Many Ukrainian hospitals are now working very close to the fighting zone. They send us information about their necessities for medical care there and we collected all our needs below in an attachment. Your help is very important for our people.

Our humanitarian hub in Lviv is working in coordination with Lyubomyr Lytvynchuk [Head of Vitreoretinal Service at the University Clinic Giessen and Marburg, Germany, originally from Ukraine].

Thank you very much. Together, we will end this aggression against Ukraine and Europe!”

Ophthalmic supplies needed in Ukraine


  1. Sutures Nylon, 10.0 and 9.0 (for suturing anterior segment wounds)
  2. Sutures Vicryl, 4.0 to 8.0, for posterior segment wounds
  3. Sutures Mersilk, 3.0-6.0, for skin wounds (eyelids, eyebrows, face)
  4. Sutures Prolene, 3.0-5.0 and 10-11.0, in straight and curved needles
  5. Fluids, Ringer solution, 0,09% NaCl, mutlelectrolyte solutions, 5% Glukose (500 ml) – any type of crystaloids (250-500-1000 ml)
  6. Viscoelastics - Methylcelulose, Hialuronic acid (type PH-Luron, DuoVISC, Viscoat, Healon or others -1.4; 1.6, 1.8, 3.0) – any type
  7. Aqua pro injection (small vials)
  8. Infusion lines for intravenous use
  9. Syringes, all volumes
  10. Blunt canullas for fluid injections 
  11. Hypodermic needles, different sizes
  12. Opthalmic chromophores as trypan blue or Triamcinolone, Indocyjanine Green, Brilliant Blue and similar
  13. Analgesics: 1% and 2% Lidocaine Bupivacaine or similar, also Lidocaine in gel
  14. Slit and paracentesis knives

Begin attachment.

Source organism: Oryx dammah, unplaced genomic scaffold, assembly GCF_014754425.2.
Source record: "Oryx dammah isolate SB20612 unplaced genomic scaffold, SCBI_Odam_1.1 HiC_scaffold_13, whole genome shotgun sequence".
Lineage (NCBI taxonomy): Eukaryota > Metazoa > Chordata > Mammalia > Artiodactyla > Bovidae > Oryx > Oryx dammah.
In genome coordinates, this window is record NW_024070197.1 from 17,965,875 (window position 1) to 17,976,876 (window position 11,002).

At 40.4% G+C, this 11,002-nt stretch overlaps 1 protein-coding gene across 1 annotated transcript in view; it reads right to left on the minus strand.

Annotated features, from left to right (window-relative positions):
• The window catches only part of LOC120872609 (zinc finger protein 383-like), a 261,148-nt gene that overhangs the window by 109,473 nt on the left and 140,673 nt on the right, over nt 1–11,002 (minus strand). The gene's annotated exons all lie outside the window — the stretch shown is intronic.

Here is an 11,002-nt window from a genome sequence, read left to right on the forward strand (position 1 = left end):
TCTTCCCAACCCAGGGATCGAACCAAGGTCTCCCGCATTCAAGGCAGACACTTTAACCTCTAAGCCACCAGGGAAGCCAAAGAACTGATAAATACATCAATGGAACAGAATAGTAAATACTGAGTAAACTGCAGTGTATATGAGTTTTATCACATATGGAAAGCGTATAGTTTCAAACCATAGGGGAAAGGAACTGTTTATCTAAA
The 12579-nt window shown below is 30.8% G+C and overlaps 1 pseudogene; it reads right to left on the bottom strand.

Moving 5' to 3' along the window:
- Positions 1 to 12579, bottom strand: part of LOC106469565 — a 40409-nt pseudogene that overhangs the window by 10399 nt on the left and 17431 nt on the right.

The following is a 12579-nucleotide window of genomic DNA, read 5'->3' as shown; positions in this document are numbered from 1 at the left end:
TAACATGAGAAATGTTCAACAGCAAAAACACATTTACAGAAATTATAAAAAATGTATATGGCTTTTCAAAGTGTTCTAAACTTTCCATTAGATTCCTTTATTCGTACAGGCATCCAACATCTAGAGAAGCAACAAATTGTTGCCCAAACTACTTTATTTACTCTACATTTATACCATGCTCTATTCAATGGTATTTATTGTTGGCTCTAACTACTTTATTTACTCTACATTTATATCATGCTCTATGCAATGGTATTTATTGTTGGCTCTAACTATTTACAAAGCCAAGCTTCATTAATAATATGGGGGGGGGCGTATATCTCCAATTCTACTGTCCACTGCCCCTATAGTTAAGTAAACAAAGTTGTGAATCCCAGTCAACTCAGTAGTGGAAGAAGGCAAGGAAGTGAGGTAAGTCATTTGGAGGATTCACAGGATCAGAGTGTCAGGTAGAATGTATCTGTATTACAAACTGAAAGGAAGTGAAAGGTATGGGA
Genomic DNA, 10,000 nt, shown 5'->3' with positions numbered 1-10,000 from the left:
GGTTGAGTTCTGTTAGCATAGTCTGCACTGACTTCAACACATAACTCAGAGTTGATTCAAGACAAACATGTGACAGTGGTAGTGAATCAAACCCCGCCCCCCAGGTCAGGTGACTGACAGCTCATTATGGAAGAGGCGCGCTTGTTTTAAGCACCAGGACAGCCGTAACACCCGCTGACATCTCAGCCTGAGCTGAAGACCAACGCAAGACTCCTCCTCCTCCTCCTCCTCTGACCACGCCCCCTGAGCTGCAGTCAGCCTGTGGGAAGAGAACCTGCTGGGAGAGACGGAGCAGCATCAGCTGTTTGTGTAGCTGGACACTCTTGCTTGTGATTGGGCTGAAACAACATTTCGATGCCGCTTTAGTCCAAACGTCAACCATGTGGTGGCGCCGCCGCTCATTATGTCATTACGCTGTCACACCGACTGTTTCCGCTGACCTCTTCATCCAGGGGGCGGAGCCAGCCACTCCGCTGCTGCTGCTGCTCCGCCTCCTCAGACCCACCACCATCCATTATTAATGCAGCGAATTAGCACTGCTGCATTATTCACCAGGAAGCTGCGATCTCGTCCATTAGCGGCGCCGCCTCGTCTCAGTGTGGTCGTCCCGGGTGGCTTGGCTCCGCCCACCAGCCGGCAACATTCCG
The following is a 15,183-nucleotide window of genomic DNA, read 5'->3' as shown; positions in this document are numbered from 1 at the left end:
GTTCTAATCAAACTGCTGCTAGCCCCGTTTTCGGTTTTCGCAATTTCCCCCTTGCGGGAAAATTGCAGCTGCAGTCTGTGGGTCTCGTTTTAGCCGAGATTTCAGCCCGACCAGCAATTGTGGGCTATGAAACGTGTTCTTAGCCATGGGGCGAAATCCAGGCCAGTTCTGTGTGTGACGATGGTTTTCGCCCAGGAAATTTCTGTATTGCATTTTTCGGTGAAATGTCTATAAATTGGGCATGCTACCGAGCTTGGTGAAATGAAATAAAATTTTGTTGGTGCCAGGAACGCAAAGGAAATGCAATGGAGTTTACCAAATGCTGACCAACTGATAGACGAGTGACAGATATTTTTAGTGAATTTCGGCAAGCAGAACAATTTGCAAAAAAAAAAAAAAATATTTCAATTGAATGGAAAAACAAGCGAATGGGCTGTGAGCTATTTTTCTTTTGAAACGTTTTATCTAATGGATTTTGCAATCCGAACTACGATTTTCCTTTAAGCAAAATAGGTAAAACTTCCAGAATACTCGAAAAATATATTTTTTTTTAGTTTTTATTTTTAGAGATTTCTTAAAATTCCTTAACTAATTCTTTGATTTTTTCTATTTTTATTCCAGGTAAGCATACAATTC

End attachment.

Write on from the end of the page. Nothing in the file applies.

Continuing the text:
15. Sterile operating field covers
  16. Antibiotics: Moxifloxacine (Vigamox), Aprokam, Levofloxacine, Vankomycine, Amikacine, Cefuroxime, TriMOXI, TriMoxiVanc or similar
  17. Steroids: Dexamethasone, triamcinolone
  18. Antibiotics/steroids, drops for example: Tobradex, Mybracin, Ducressa and similar
  19. Anaesthetic drops, Alcaine, proparacaine or others
  20. Ophthalmic sponges
  21. Sterile compresses and pads
  22. Ointments steroids/antibiotics or antibiotics for example: Dexamytrex, Floxal, Tobrex Maxitrol etc.
  23. Adhesive tapes
  24. Gauze compresses
  25. Surgical gowns
  26. Masks and caps
  27. Gloves, different sizes, sterile and non-sterile
  28. Disinfectants: Braunol, Betadine 
  29. H202, soap, hand disinfection
  30. Decaline and silicone oil (any type).

Ophthalmic equipment that can be sterilized:

  1. Endomagnet for intravitreal use (20-23 Gauge)
  2. Eckhardt microforceps, Crocodile forceps
  3. Cassettes for CONSTELLATION
  4. 23 G sets of cannulas for vitrectomy (as many as we can get)
  5. Microforceps, needle holders
  6. Portable slit lamp
  7. Plasma adhesive centrifuge (PRP, PRF, ACP) to prepare fibrin glue.
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About the Author
Aleksandra Jones

Editor of The Ophthalmologist

Having edited several technical publications over the last decade, I crossed paths with quite a few of Texere's current team members, and I only ever heard them sing the company's praises. When an opportunity arose to join Texere, I jumped at the chance! With a background in literature, I love the company's ethos of producing genuinely engaging content, and the fact that it is so well received by our readers makes it even more rewarding.